The latest Turkish recriminations came as Saudi Arabia received support from an unlikely ally — Israeli Prime Minister Benjamin Netanyahu, who on Friday described the killing of Khashoggi as “horrendous” but warned against any response that would destabilize the political status quo in Riyadh. 

Israel had been publicly silent during the global firestorm over Khashoggi’s death, although Western officials say that, behind the scenes, it has told the Trump administration that Saudi Arabia is an important strategic partner in a region where U.S. policy is focused on countering Iran. 

“What happened in the Istanbul consulate was horrendous, and it should be duly dealt with,” Netanyahu said, speaking in the Bulgarian town of Varna. “Yet at the same time I say it, it is very important for the stability of the world, for the region and for the world, that Saudi Arabia remain stable.” 

“I think that a way must be found to achieve both goals,” he said, “because the larger problem is Iran, and we have to make sure that Iran does not continue the malign activities.”

Netanyahu has also made note of Israel’s improving relations with Saudi Arabia, as well as several other Arab countries, in recent months. Sometimes this has come in reference to what he views as a shared strategic threat from Iran; other times he has mentioned it in the wider context of a regional peace plan that would bypass the Palestinians.

Netanyahu’s comments drew swift praise from Khalid bin Ahmad al-Khalifa, the foreign minister of Bahrain, which is a strong ally of Saudi Arabia.

In a message posted to Twitter, Khalid said that the Israeli prime minister had “a clear vision to the stability of the region and the role of Saudi Arabia to keep that stability.”

Analysts suggested Friday that Netanyahu had decided to publicly back Saudi Arabia and Mohammed to encourage a sense of indebtedness in the future.

 “Netanyahu also sees here an opportunity to score points with bin Salman in case he stays in power and continues to rule Saudi Arabia,” said Ofer Zalzberg, the International Crisis Group’s senior analyst for Israeli-Palestinian issues. Such a display of public support for the crown prince at a sensitive political moment could have “significant potential gains down the line,” Zalzberg said.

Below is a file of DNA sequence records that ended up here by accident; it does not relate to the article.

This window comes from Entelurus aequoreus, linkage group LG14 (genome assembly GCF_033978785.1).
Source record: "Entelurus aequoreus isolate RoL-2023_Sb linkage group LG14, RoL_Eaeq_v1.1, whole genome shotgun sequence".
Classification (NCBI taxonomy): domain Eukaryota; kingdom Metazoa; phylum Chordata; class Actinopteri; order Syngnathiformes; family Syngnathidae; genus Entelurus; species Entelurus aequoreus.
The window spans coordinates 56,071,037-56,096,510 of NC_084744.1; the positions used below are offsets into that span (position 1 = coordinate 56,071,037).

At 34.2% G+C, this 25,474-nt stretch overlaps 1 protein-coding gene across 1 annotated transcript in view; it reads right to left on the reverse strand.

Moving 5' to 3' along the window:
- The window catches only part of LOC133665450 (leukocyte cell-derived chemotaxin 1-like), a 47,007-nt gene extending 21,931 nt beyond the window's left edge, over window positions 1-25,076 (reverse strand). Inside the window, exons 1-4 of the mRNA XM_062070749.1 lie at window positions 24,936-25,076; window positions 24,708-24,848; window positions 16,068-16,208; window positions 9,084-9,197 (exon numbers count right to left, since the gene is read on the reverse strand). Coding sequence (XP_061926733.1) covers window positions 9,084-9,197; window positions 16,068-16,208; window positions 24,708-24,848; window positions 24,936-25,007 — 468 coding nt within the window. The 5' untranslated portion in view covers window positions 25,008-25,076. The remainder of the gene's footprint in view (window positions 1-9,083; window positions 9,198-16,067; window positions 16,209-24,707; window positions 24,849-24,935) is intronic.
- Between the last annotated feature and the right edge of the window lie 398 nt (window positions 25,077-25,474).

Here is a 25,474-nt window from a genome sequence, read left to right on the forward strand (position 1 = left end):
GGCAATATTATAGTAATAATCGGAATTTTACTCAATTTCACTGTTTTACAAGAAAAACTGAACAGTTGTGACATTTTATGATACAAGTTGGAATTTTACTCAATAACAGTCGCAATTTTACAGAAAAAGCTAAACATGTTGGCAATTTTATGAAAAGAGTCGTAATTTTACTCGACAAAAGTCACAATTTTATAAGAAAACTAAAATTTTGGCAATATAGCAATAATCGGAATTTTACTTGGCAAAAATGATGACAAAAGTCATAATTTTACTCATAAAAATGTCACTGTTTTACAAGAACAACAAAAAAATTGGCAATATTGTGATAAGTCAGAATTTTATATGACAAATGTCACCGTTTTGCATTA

Elsewhere, the fallout from Khashoggi’s killing continued, with Norway saying that it had summoned its Saudi ambassador.

 “We have raised the murder of Jamal Khashoggi and presented our point of view to the Saudi ambassador several times after it was known,” Ine Eriksen, the Norwegian foreign minister, said in a statement. “We underlined how seriously we take this issue.”

Human rights groups also have escalated calls for action against the Saudi government, citing the chilling effect that Khashoggi’s killing would have on rights defenders around the world. 

A letter to U.N. Secretary General António Guterres signed by more than 100 writers, journalists, artists and activists called on Guterres to “immediately authorize an independent, international investigation into Jamal Khashoggi’s disappearance and apparent murder.”

“If true, the murder of a journalist inside a diplomatic facility would constitute nothing less than an act of state terror intended to intimidate journalists, dissidents, and exiled critics the world over,” it continued, according to PEN America, which distributed the letter.

Ruth Eglash in Jerusalem contributed to this report.